Many Americans devote themselves to taking care of their loved ones with dementia by themselves. However, most of the time, ensuring home health care without falling ill or affecting their work can be a burden for them.
Relying on caregivers may be a good option, but it’s always the solution. The time will come when the increasing needs of dementia patients require them to be moved into an assisted living facility.
If you’re unsure when’s the right time to move your dementia patients to assisted living, we’ve got you covered. While there’s no definitive guideline since every patient is different, experts recommend that the following signs call for a shift from an in-home to assisted living care.
Some patients with dementia tend to bite, hit, or kick someone. While most of us see this as physical aggression, it’s a sign of their helplessness and fear. A common way to help them deal with it is to figure out the cause of their aggression. It may be due to a wandering mind, pain, and other triggering factors.
While finding the cause of anxiety, be sure not to argue with them. Otherwise, they might misunderstand your sincerity, making them more aggressive. What’s even more complicated is that some instances when softly talking to them, calming them down, or gently rubbing their hands agitates them, causing them to take a swing.
Not only physically, dementia patients can also be sexually aggressive as well. While forced restraint is possible, most family members don’t want to resort to it. In this case, considering an assisted living placement can be the best course of action.
Patients with dementia are less agitated and confused in the morning, and their symptoms get worse in the late afternoon or evening. This condition is often referred to as “sundowning” or “late-day confusion.” It’s one of the likely reasons why they get angry and wander off.
Sundowning is a common early sign of dementia and is often accompanied by other symptoms. These include pacing, ignoring directions, and being confused, anxious, or violent. It can also get aggravated by factors like fatigue, internal clock disruption, or urinary tract infection.
The exact cause of sundowning is still unknown. However, many medical professionals believe that sun exposure combined with a low dose of melatonin, a hormone that controls our sleep-wake cycle, can ease sundowning. Unfortunately, this doesn’t always work.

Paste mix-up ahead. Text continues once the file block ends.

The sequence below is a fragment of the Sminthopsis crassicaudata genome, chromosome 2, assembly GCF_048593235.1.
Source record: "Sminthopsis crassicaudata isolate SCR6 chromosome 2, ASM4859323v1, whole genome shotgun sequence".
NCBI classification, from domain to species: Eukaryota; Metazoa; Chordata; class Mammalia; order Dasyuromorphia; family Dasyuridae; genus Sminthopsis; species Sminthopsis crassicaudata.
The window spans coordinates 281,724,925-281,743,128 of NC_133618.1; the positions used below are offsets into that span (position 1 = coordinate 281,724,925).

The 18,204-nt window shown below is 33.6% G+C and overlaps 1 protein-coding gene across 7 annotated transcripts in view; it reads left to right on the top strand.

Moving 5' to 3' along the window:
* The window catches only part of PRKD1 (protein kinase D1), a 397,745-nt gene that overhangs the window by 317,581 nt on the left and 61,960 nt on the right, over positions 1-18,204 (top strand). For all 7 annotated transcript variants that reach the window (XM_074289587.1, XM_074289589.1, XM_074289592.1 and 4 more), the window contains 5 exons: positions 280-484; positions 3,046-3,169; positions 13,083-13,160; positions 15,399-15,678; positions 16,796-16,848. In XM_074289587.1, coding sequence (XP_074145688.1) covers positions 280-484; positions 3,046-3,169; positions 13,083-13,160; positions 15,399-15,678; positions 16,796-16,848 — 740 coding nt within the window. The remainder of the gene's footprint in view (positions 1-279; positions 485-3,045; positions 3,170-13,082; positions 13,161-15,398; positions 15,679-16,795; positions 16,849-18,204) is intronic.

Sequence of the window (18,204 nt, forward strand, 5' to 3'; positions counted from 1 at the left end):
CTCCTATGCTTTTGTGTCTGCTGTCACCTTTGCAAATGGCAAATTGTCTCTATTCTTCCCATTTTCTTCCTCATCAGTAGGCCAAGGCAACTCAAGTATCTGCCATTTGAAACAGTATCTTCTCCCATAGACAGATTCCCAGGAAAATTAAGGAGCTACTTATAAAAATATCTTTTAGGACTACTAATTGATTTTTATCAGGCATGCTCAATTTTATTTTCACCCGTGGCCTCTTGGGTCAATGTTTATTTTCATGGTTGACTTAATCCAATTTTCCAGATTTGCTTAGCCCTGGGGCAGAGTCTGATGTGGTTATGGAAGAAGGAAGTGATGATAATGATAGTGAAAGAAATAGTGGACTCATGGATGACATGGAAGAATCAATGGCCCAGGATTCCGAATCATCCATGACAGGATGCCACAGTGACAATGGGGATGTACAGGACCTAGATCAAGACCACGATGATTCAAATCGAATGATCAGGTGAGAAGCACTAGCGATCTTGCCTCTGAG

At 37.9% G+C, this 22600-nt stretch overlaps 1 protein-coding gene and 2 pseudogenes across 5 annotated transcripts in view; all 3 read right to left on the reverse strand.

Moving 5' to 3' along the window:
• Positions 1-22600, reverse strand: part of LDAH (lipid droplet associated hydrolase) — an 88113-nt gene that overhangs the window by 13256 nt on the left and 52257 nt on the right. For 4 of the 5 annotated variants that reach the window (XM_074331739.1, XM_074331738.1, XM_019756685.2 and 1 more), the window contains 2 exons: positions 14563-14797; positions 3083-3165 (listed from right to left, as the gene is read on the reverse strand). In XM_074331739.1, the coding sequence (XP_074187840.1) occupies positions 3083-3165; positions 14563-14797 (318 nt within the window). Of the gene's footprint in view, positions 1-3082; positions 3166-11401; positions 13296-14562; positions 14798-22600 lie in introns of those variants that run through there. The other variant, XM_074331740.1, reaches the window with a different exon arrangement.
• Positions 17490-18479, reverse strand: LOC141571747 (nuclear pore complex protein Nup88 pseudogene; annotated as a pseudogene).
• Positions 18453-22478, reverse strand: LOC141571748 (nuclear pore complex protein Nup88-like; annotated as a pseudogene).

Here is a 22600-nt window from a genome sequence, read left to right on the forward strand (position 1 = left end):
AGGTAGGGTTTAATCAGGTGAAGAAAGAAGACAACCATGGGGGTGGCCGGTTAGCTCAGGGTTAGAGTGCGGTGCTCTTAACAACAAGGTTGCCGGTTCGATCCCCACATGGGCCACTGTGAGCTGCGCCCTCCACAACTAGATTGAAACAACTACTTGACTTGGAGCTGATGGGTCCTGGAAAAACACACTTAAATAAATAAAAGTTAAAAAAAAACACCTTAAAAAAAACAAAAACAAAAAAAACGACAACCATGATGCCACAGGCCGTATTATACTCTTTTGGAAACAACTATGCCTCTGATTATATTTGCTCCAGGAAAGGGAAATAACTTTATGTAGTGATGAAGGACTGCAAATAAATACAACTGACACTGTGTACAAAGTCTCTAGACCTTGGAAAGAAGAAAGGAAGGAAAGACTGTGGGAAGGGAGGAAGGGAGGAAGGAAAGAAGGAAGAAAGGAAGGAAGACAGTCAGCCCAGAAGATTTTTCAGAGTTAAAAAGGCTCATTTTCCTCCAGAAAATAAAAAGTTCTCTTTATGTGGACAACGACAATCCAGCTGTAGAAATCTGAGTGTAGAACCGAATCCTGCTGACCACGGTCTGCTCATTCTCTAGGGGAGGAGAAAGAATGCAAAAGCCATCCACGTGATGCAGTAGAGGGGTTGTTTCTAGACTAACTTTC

Sundowning can put a lot of stress on caregivers and severely disrupt family routines. When you reach this stage, the better for you and the safest place for your dementia patient is an assisted living facility.
Take note that dementia patients will still experience sundowning even in assisted living communities. However, these facilities are designed to secure them and give them a living environment they can fit. Rest assured that your loved one will be treated well, be free of what he or she wants, and experience an appropriate level of security.
Escalating Care Needs
Dementia affects coordination and balance, so your loved one will likely fall and be in an accident. This is why many of them can’t do activities of daily living (ADs) well. ADLs refer to the six basic human skills: eating, bathing, going to the bathroom, dressing, grooming (also called personal hygiene), and moving around.
Apart from it, people with dementia might have difficulty doing instrumental activities of daily living (IADLs). It includes using appliances, cooking, cleaning the house, managing money, shopping, having fun, and taking care of medicines.
Even with the help of a family member and caregiver, a dementia patient with limited mobility can still be in danger, even at home. Research has shown that as the dementia patient’s illness progresses, family members and caregivers may experience significant negative physical consequences that may hinder their caregiving and put the patients at risk.
In contrast, assisted living communities have facilities specifically designed and tailored for people with dementia, which are far better than your ordinary home. They’re mostly made to help people with dementia and keep them from getting hurt at all times. If your health and the health of your caregiver are at risk, it’s time to opt for an assisted living residence.
How to Finance Assisted Living?
For federal health insurance programs, remember that Medicare assisted living coverage only pays for specific dementia care services for up to 100 days. These include physician fees, inpatient hospital care, certain medically necessary items, and short-term skilled nursing home care.
If your dementia patients need more care, you can get funding from the following. Most of these resources consider Alzheimer’s and dementia care the same:
- Medicaid and HCBS Waivers and Alzheimer’s Care
- Medicare Advantage Value-Based Insurance Design (VBID)
- State Non-Medicaid Assistance Programs for Alzheimer’s
- Respite Care for Alzheimer’s Caregivers
- Nonprofits and Foundation Assistance for Alzheimer’s
- Assistance for Veterans with Alzheimer’s
- Life Insurance Conversions
- Alzheimer’s Care Loans
Seek counsel from your dementia patient’s doctor before moving them to an assisted living facility. While the perspective of your family members and friends can play a pivotal role, seeking professional advice can give you much-needed insight.